Donald's Encyclopedia of Popular Music
PURIFY, James & Bobby
Soul vocal duo of cousins James Purify (b 12 May 1944, Pensacola FL) and Robert Lee Dickey (b 2 September 1939, Tallahassee). At the height of the glorious era of soul music, between November 1963 and January 1965, there was no black chart in Billboard, because the whole country was listening to the same music. This was still true a few years later, when James & Bobby Purify got together to have nine soul hits '66-8: nearly all crossed over to the white pop chart. The biggest was a Dan Penn/Spooner Oldham song, 'I'm Your Puppet.' When Dickey left the duo he was replaced briefly by Buddy Grubbs, who drowned in a swimming pool accident; James also worked as a solo, then Ben Moore, also from Pensacola, left the duo Ben & Spence, who'd recorded for Atlantic, to join James in 1971, and became the third Bobby Purify. The new duo had a hit in Britain with a remake of 'I'm Your Puppet,' plus a USA Top 30 with 'Do Your Thing' in 1974.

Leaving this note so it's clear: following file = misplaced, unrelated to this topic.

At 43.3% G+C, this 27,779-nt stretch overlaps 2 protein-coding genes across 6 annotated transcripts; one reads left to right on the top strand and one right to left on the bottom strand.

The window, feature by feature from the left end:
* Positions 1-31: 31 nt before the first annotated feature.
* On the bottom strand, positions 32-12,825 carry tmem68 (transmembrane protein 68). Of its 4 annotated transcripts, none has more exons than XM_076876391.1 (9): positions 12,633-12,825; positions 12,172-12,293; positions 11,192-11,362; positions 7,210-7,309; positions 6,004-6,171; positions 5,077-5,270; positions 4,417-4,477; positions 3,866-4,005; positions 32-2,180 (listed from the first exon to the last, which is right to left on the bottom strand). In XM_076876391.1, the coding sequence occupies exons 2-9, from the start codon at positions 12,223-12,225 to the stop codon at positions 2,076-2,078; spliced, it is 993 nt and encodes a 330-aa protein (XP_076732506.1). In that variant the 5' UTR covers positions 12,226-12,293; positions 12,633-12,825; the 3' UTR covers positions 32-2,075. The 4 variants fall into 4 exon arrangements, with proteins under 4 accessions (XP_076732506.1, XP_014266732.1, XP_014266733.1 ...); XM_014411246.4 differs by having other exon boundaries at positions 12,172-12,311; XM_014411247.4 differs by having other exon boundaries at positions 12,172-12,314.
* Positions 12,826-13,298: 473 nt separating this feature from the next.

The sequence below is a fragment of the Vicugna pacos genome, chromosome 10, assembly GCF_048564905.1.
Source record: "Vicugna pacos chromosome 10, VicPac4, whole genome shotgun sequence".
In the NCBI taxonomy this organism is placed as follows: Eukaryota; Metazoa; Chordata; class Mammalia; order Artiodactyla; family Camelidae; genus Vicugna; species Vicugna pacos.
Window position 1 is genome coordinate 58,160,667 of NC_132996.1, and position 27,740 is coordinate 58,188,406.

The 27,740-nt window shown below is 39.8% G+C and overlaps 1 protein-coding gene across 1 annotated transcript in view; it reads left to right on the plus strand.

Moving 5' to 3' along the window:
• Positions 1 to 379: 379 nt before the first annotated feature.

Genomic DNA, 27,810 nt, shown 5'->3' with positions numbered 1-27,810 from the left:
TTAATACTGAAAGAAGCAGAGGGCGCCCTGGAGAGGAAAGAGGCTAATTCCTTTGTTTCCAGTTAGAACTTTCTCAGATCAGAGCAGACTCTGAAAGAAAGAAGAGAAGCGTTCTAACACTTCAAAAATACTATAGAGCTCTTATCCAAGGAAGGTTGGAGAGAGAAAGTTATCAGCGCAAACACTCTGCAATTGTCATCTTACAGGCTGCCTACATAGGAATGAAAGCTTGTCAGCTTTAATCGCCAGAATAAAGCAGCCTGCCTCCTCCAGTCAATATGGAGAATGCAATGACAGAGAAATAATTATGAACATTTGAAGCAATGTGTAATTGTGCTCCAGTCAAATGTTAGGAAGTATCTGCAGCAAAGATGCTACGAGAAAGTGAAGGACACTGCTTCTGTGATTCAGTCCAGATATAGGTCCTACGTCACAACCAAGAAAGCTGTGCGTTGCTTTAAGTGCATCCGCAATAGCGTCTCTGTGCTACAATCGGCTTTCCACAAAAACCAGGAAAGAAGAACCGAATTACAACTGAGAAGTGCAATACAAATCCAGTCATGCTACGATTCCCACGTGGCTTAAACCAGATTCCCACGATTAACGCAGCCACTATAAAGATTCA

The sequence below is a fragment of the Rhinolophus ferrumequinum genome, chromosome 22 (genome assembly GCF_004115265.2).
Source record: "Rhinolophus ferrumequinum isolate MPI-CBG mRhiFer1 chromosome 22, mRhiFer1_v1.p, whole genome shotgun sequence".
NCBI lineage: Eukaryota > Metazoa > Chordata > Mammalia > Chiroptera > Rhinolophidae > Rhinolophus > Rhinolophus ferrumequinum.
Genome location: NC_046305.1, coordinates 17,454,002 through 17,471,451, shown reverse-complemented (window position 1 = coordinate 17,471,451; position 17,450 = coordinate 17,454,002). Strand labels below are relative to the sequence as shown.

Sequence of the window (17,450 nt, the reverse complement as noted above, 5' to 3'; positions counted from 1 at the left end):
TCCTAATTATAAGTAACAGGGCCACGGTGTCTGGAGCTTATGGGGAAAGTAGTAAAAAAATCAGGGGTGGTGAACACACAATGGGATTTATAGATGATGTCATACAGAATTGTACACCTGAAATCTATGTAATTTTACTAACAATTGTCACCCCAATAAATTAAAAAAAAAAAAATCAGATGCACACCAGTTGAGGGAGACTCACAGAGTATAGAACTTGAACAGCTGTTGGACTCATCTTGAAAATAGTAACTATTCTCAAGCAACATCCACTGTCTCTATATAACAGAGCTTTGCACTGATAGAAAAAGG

When James left the business, Ben/Bobby carried on a solo career as Bobby Purify and a parallel career singing gospel under his real name (Ben Moore's album He Believes In Me was nominated for a Grammy in 1982). But despite having one of those beautiful soul-era pitch-perfect voices, he began to slip under the radar, and in 1994 to suffer from glaucoma. By 1998 he was blind and seriously depressed. But that year he got a phone call from Ray Charles, who told him that he still had that soul inside him and that's what counted. So Ben/Bobby went back to work, using both names; and singing at a private party in Pensacola, one of the other guests was Hoy 'Bucky' Lindsey, Dan Penn's writing partner, who said, 'I gotta get somebody down here to listen to you, 'cause you sing better now than you sang 30 years ago!' When Penn heard Bobby, 'He was singin' R&B just like they did in the '60s, which is the only kind of R&B I know and you just don't hear that no more. What they call R&B nowadays, that ain't the real thing.' Penn had produced Ben & Spence in the old days, including their biggest seller 'You're The One For Me,' as well as writing and/or producing dozens of soul classics; now he found a record deal and started writing songs with Lindsey and Carson Whitsett, and they brought Bobby to Penn's basement studio in Nashville, with a vintage two-inch 16-track tape recorder, and a vintage attitude to making great music. It wasn't easy at first, Penn said, ' 'cause it's not the same times...you start headin' for 1965 and you've gotta turn a few knobs in your brain.' But finally, 'After we got started, I didn't think Muscle Shoals, Memphis, New Orleans or nothin' -- we just cut this guy.' The album, Better To Have It on Proper Records, came out in 2005 and got wonderful reviews, and at least one Purify was back in business.